>the centre of town. 
>Food is an emotive issue, and early in the campaign our meetings could be 
>emotionally charged, as the magnitude of the problem became apparent. Then, 
>we began to integrate the knowledge of Maharishi's Vedic Science into our 
>meetings to bring a broader perspective to the issue with an understanding 
>more and more in terms of principles of consciousness, where problems turn 
>into solutions. Instead of 'fighting the darkness' and getting tired, 
>bringing the light of deeper knowledge has proved to be a more fulfilling 
>and sustainable approach. 
>It was the Mayor, with his finger on the pulse of collective consciousness, 
>who proposed a march. We met to give the idea definite shape and purpose, 
>arriving at 'The Stroud Document on GMOs' and the plan to present it 
>formally to the town's supermarkets during the march. The document clearly 
>outlines the risks and disadvantages of GMOs and recommends a boycott of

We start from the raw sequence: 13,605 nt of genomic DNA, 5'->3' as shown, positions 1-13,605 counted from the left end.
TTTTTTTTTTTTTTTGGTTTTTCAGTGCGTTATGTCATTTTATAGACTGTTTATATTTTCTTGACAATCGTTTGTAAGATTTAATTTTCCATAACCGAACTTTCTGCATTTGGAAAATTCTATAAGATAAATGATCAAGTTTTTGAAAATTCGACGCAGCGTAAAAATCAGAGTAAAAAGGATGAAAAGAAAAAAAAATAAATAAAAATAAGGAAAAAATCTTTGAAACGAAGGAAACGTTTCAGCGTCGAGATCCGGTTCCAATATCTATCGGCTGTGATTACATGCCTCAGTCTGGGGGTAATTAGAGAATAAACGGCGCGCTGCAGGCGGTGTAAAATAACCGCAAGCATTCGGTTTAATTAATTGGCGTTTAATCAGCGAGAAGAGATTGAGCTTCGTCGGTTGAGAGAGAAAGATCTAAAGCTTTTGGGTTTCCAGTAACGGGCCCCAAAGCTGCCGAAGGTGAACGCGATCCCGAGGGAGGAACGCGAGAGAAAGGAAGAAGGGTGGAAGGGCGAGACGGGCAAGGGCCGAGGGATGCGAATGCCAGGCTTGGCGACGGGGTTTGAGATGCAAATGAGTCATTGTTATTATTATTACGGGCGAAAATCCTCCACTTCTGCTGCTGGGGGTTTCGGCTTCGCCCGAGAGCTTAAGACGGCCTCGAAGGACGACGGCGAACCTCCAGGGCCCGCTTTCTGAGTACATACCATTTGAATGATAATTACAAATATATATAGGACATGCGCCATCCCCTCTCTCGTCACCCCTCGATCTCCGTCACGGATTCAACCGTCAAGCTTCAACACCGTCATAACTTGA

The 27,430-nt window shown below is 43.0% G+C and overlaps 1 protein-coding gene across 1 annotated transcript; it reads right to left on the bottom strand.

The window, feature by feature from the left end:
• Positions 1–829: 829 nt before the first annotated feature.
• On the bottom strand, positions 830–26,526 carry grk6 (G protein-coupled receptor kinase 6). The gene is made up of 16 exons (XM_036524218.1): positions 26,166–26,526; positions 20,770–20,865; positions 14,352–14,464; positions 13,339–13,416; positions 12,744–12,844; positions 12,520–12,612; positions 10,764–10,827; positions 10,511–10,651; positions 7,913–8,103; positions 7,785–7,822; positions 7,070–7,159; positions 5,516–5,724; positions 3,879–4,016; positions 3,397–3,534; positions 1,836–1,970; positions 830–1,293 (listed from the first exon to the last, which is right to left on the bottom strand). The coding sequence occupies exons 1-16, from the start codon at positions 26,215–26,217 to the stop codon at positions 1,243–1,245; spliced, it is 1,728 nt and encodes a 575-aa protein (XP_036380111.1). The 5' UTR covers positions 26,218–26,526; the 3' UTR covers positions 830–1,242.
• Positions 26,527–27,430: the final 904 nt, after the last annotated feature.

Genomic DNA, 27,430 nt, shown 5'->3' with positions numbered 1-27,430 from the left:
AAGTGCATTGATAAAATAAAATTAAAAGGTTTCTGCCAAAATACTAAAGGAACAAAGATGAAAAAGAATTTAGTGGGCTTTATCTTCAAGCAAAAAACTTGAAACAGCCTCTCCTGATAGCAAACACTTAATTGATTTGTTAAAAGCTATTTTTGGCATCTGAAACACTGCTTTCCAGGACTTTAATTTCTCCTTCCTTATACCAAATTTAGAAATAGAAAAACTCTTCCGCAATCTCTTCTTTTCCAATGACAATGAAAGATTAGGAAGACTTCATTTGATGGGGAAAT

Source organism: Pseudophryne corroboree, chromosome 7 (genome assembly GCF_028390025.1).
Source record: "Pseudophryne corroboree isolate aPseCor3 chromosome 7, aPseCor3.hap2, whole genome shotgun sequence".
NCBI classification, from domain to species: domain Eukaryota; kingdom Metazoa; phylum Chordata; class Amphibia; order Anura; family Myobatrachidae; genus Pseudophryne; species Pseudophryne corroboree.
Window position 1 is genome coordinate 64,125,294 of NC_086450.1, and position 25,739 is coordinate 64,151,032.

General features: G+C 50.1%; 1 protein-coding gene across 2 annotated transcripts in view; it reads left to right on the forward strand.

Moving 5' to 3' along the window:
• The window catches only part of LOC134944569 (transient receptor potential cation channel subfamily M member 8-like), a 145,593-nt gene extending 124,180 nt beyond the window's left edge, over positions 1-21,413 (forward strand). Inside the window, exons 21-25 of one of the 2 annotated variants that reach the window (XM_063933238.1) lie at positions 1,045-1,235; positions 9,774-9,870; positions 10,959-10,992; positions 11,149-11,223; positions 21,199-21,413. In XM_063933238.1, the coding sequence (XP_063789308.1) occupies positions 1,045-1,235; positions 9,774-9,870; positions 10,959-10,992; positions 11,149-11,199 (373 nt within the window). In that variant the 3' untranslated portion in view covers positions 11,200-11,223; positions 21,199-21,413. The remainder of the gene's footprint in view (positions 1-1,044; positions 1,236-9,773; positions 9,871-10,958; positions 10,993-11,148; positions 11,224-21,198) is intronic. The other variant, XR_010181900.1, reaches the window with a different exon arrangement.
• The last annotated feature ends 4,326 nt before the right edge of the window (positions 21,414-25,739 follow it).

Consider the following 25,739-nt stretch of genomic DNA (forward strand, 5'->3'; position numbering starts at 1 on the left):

>all processed foods, since so many of them - up to 80% - may contain GMOs. 
>'This means a healthy return to home cooking, using basic ingredients, 
>until processed foods can be guaranteed to be derived from non-GM, 
>identity-preserved sources,' proclaims the document. 
>A date was fixed just two weeks away on 6th Marchand the route agreed 
>with the police. Flyers and posters went up around the town and the local 
>paper published the 1,000-word document in full, three days before the 
>march. 25 local organisations agreed to write statements of support for the 
>Although snow was forecast, we awoke to a fine sunny morning. Gathering at 
>the top of the High Street, the crowd began to swell. A young Meditator, 
>Holly Burt, arrived with her school friends and volunteered to carry the 
>eight-foot wide campaign banner, heading the march for its two-hour 
>duration. We were amazed to find that over 500 people had joined the march 
>carrying many banners, while a band of drummers arrived to send us of.